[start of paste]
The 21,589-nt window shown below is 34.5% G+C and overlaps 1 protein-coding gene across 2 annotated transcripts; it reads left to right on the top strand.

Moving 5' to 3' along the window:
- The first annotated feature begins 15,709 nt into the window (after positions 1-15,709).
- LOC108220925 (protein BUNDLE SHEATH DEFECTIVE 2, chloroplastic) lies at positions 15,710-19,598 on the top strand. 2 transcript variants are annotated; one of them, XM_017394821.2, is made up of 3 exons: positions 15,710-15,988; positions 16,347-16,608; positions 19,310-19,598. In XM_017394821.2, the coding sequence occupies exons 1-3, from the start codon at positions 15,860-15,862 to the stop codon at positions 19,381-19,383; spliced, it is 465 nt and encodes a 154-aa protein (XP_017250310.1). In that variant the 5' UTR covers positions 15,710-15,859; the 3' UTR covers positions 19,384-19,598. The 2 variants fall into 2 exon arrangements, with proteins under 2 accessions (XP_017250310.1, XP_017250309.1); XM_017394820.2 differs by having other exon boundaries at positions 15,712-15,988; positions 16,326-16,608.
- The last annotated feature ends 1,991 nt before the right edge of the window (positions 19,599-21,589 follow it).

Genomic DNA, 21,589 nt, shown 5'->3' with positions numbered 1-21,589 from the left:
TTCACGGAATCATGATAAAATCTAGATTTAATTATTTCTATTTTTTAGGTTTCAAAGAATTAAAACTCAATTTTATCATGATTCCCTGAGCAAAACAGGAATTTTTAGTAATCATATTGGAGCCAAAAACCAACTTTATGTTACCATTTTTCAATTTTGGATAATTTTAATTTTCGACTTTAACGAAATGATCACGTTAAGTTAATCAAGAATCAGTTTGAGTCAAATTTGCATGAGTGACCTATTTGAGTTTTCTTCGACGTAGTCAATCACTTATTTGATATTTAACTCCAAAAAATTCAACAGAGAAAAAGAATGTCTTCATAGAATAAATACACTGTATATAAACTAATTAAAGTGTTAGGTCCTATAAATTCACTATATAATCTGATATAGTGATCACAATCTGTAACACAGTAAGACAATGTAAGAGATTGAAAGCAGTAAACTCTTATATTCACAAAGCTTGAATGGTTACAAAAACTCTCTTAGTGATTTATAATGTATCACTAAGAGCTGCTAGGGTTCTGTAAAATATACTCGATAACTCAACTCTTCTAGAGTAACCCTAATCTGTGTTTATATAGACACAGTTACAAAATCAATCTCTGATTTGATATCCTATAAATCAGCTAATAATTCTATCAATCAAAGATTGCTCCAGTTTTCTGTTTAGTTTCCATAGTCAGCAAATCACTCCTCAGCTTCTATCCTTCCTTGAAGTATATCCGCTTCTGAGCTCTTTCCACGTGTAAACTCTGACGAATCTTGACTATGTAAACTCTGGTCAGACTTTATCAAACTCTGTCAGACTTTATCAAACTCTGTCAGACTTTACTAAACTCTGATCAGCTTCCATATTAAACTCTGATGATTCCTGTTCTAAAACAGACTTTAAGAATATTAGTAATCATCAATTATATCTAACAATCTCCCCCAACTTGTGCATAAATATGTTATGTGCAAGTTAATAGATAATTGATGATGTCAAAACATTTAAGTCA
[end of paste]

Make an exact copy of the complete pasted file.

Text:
The 21,589-nt window shown below is 34.5% G+C and overlaps 1 protein-coding gene across 2 annotated transcripts; it reads left to right on the top strand.

Moving 5' to 3' along the window:
- The first annotated feature begins 15,709 nt into the window (after positions 1-15,709).
- LOC108220925 (protein BUNDLE SHEATH DEFECTIVE 2, chloroplastic) lies at positions 15,710-19,598 on the top strand. 2 transcript variants are annotated; one of them, XM_017394821.2, is made up of 3 exons: positions 15,710-15,988; positions 16,347-16,608; positions 19,310-19,598. In XM_017394821.2, the coding sequence occupies exons 1-3, from the start codon at positions 15,860-15,862 to the stop codon at positions 19,381-19,383; spliced, it is 465 nt and encodes a 154-aa protein (XP_017250310.1). In that variant the 5' UTR covers positions 15,710-15,859; the 3' UTR covers positions 19,384-19,598. The 2 variants fall into 2 exon arrangements, with proteins under 2 accessions (XP_017250310.1, XP_017250309.1); XM_017394820.2 differs by having other exon boundaries at positions 15,712-15,988; positions 16,326-16,608.
- The last annotated feature ends 1,991 nt before the right edge of the window (positions 19,599-21,589 follow it).

Genomic DNA, 21,589 nt, shown 5'->3' with positions numbered 1-21,589 from the left:
TTCACGGAATCATGATAAAATCTAGATTTAATTATTTCTATTTTTTAGGTTTCAAAGAATTAAAACTCAATTTTATCATGATTCCCTGAGCAAAACAGGAATTTTTAGTAATCATATTGGAGCCAAAAACCAACTTTATGTTACCATTTTTCAATTTTGGATAATTTTAATTTTCGACTTTAACGAAATGATCACGTTAAGTTAATCAAGAATCAGTTTGAGTCAAATTTGCATGAGTGACCTATTTGAGTTTTCTTCGACGTAGTCAATCACTTATTTGATATTTAACTCCAAAAAATTCAACAGAGAAAAAGAATGTCTTCATAGAATAAATACACTGTATATAAACTAATTAAAGTGTTAGGTCCTATAAATTCACTATATAATCTGATATAGTGATCACAATCTGTAACACAGTAAGACAATGTAAGAGATTGAAAGCAGTAAACTCTTATATTCACAAAGCTTGAATGGTTACAAAAACTCTCTTAGTGATTTATAATGTATCACTAAGAGCTGCTAGGGTTCTGTAAAATATACTCGATAACTCAACTCTTCTAGAGTAACCCTAATCTGTGTTTATATAGACACAGTTACAAAATCAATCTCTGATTTGATATCCTATAAATCAGCTAATAATTCTATCAATCAAAGATTGCTCCAGTTTTCTGTTTAGTTTCCATAGTCAGCAAATCACTCCTCAGCTTCTATCCTTCCTTGAAGTATATCCGCTTCTGAGCTCTTTCCACGTGTAAACTCTGACGAATCTTGACTATGTAAACTCTGGTCAGACTTTATCAAACTCTGTCAGACTTTATCAAACTCTGTCAGACTTTACTAAACTCTGATCAGCTTCCATATTAAACTCTGATGATTCCTGTTCTAAAACAGACTTTAAGAATATTAGTAATCATCAATTATATCTAACAATCTCCCCCAACTTGTGCATAAATATGTTATGTGCAAGTTAATAGATAATTGATGATGTCAAAACATTTAAGTCA